2017 deemed deadliest year for mass shootings in modern US history


As a new year inches closer, Americans reflect on the devastating events that made 2017 the deadliest year of mass shootings in modern U.S. history.

According to Gun Violence Archive, a nonprofit organization that continuously tracks gun-related death and injury reports based on official records, there have been 345 mass shootings in America in 2017 alone.

And even more daunting -- two of the five deadliest mass shootings in U.S. history occurred in the span of just 35 days.

Las Vegas massacre: October 1, 2017

On October 1, 2017, 64-year-old Stephen Paddock opened fire on 22,000 people at a country music festival from his hotel suite on the 32nd floor of the Mandalay Bay hotel on the Las Vegas strip. The attack, which left 58 people dead and more than 500 injured, marked the deadliest mass shooting in modern U.S. history. The death toll surpassed the Orlando Pulse nightclub massacre, which took the lives of 49 people in June of 2016.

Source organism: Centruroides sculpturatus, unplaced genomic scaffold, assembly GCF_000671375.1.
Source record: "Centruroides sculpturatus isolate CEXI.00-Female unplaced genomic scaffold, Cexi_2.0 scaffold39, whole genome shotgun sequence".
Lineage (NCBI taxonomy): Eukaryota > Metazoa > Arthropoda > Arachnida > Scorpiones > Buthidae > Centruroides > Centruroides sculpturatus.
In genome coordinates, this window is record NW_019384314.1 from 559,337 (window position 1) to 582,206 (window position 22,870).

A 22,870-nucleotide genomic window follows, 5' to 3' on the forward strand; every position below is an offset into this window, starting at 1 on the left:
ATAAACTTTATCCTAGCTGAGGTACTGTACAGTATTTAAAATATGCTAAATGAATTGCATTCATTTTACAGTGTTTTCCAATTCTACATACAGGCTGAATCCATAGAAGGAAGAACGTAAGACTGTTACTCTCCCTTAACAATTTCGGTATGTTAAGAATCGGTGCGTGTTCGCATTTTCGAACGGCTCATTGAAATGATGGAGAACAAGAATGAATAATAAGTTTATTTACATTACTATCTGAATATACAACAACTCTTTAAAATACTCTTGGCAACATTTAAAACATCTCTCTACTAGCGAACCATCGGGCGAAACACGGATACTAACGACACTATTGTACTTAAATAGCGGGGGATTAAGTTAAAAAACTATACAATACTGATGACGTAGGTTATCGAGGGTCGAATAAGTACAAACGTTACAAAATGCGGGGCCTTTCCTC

RELATED: The most devastating images from the Las Vegas shooting

Texas church shooting: November 5, 2017

Just one month after the tragic attack in Las Vegas, 26-year-old Devin Patrick Kelley killed at least 26 churchgoers and injured 20 others at First Baptist Church in Sutherland Springs, Texas. It was the deadliest mass shooting in the state's history.

Fort Lauderdale-Hollywood International Airport: January 6, 2017

Five people were killed and eight others were injured when 26-year-old Esteban Santiago opened fire at Fort Lauderdale-Hollywood International Airport in Florida. He flew from Alaska to Florida with a gun in a checked bag, which he used to carry out the massacre in the baggage claim area of Terminal 2.

RELATED: The deadliest mass shootings in the US since 1900

Lincoln Country shooting spree, Mississippi: May 28, 2017

35-year-old Willie Corey Godbolt went on a shooting spree overnight in rural Lincoln County Mississippi, killing a sheriff's deputy and seven other people in three separate locations.

Unsettling revelations

Americans are more likely to die from gun violence than many leading causes of death combined, with around 11,000 people in the U.S. killed in gun attacks each year.

The Gun Violence Archive, which defines a mass shooting as four or more people shot in one incident (not including the shooter), reports more than 14,000 people killed and over 29,000 injured in 2017.

These horrid acts of terror spanned the entire country -- occurring in cities, rural communities and suburbs in almost every state.

Here's a complete list of 2017's mass shootings in the U.S., compiled by Gun Violence Archive.